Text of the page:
Road of the Seven Lakes

Skiing our way through a primordial landscape in Argentina

The Argentine flag at full mast above the Lake District. PHOTO: Patrick Reddish

The Argentine flag at full mast above the Lake District. PHOTO: Patrick Reddish

Water, snow, and sky blend together in the Argentine Lake District to form a collage of stunning beauty and endless opportunity. Glacially carved peaks surrender their snowpack to steep-walled drainages and turbulent rivers flow into pristine lakes. Condors circle granite cliffs that rise from the water's edge. Far below the condors’ winged vantage, our silver chariot blasts across the steppe in search of the next adventure.

We are driving down a historic stretch of road known as the Ruta de Los Siete Lagos, or Seven Lakes Route. Behind the wheel, we sip maté and Argentine reggae pounds from the speakers. Our eyes gaze longingly at the towering white faces above and we trace lines through the brilliant snow-covered mountains.

Setting out from San Carlos de Bariloche, our plan is to work our way north through the rugged landscape towards San Martin de Los Andes. Along the route, we decide to stop over in the tiny town of Villa La Angostura to sample some of her snowy delights.

The Jean Pierre Gondola climbs to the top of Cerro Bayo, which tops out at over 6,500 feet. Our cabin clamours into the top station, where we disembark and step onto a summit free of clouds. Here we can see well into Chile. Lago Nahuel Huapi, the largest body of water in the district, stretches out below. Named by the indigenous Mapuche, the lake served as the life-blood of the ancient communities. Its finger-like fjords stretch into the Andean foothills. From our lofty perch, we can see nearly end to end. The enchanting view distracts our attention for nearly an hour before we drop in on wind-sculpted pow.

The end of the road. PHOTO: Patrick Reddish

The end of the road. PHOTO: Patrick Reddish

Our ski tips bounce across the various textures along the ridgelines, but soon we find fast, chargeable snow. Lap after lap from the summit terminal provides ample opportunity for various line choices. We exhaust the south- through east-facing bowls and cliff bands before retiring to the parking lot for after-ski cervezas.

That night we stay in Villa La Angostura. After a dinner of local trout and wine, we sit around a table at our hostel, downing glasses of Fernet con Coca while recounting the day's excitement. The next morning delivers foggy minds and foggier conditions. Weather reports confirm our fears of rain to the summit. Cold snow has instantly been transformed to slop and we pack the truck to head out of town.

Route 234 winds its way north for over a hundred kilometers through lush temperate rain forest and along gorgeous lakeshores. Low-level clouds give the landscape a mystic quality and we are virtually alone throughout our travels. Lagos Correntoso, Espejo, Traful, and Falkner keep us inspired as we trundle over the uneven road surface. It is just before dark by the time we roll into the small community of San Martin de Los Andes.

Situated on the east side of Lago Lacar, the town is home to skiers, climbers, mountain bikers, and kite surfers. A vibrant mountain culture flows through the streets and adds a familiar element to a foreign environment. Our accommodations for the next few days are a small A-frame lodge located across the road from the beachfront. Its rustic exterior fits perfectly into the surroundings.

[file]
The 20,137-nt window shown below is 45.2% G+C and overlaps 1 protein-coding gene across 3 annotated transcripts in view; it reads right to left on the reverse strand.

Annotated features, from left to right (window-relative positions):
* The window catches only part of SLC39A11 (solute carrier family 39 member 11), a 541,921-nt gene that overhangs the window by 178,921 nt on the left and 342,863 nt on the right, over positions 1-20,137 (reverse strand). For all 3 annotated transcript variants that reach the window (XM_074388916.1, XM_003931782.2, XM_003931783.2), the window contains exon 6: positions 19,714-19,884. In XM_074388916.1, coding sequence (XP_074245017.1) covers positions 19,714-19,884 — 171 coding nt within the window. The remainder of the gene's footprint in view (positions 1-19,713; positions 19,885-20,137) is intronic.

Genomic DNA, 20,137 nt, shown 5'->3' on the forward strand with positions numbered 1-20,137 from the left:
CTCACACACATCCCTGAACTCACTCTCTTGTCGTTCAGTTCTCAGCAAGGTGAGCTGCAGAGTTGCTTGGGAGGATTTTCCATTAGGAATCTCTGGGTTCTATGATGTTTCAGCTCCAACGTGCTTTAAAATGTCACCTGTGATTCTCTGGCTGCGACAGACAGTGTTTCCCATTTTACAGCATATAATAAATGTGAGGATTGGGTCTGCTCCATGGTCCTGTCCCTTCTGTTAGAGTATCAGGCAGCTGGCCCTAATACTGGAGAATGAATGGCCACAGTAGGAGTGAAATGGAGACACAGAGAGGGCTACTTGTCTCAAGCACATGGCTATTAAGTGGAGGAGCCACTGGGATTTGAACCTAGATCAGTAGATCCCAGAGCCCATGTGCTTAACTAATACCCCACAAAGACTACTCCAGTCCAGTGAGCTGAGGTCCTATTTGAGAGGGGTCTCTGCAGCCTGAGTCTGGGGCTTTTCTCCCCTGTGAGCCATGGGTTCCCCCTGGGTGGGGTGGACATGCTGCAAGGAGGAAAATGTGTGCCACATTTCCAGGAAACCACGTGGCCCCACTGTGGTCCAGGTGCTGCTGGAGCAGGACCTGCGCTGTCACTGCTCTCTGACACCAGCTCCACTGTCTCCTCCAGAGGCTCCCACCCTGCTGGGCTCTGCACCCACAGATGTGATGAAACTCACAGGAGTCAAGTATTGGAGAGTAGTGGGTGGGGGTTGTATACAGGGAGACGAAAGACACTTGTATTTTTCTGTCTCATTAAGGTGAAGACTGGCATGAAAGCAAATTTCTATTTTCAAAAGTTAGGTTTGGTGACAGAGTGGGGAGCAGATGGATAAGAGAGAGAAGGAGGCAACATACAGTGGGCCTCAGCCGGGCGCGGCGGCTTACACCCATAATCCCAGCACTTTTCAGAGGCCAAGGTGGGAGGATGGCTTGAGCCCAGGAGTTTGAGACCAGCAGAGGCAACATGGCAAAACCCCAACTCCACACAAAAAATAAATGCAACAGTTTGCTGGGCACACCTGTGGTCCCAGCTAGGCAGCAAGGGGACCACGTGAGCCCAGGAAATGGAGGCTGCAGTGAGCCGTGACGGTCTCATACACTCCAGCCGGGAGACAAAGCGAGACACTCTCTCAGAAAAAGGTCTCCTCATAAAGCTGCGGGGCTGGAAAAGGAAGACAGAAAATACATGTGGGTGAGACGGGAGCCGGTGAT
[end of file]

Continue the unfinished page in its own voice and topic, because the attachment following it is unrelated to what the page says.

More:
The road trippin' crew, from left to right, Seth Orton, Patrick Reddish, Justin Lozier, Sean Zimmerman-Wall. PHOTO: Patrick Reddish

The road trippin’ crew, from left to right, Seth Orton, Patrick Reddish, Justin Lozier, Sean Zimmerman-Wall. PHOTO: Patrick Reddish

Skiing has played an important part in San Martin de Los Andes' history ever since early Spanish explores utilized wooden planks to move about the hillsides in winter. The small ski area of Chapelco eventually developed into one of the better-known resorts this side of the Andes. From the base area, we load a vintage gondola and ascend to the mid-mountain terminal. Wind has yet again foiled our original plans and we find the upper lifts completely closed. The onset of warmer temperatures has also wreaked havoc on the snowpack. We are relegated to the piste and carve wide GS style turns around moving gates. A pack of ski patrollers takes notice of our antics, yet does little more than shoot us envious glances as we blow by.

That afternoon, we opt to head up the summit ridge. Onlookers stare at us as we adorn skins, baffled as to why we would abandon perfectly good chairlifts. As soon as we reach the ridgeline, we are nearly blown flat by the erratic gusts. Seth works towards a vacant lift shack and fumbles his way inside. We follow his lead to escape the torment.

The tiny fortress provides protection from the elements and we fire up the gas stove to boil water for maté. Inside, we relax and listen to the soothing tunes of Credence Clearwater and Bob Marley. Outside, the tempest shrieks, threatening to topple the diminutive structure and blow us clear to the Atlantic. An hour passes and we watch as wet slides discharge from the slopes and over the cliffs of the Back Bowls. It appears we will have to return another time to reach those objectives.

On the way out we see a couple of ski patrollers emerging from another shack across the way, likely with the same idea as us. They pass on some local knowledge and tell us we should have been here last week.

Such is the journey--less then stellar snow, unexpected adventure, and a great group of people to share the experience with. Winter in Patagonia never ceases to amaze.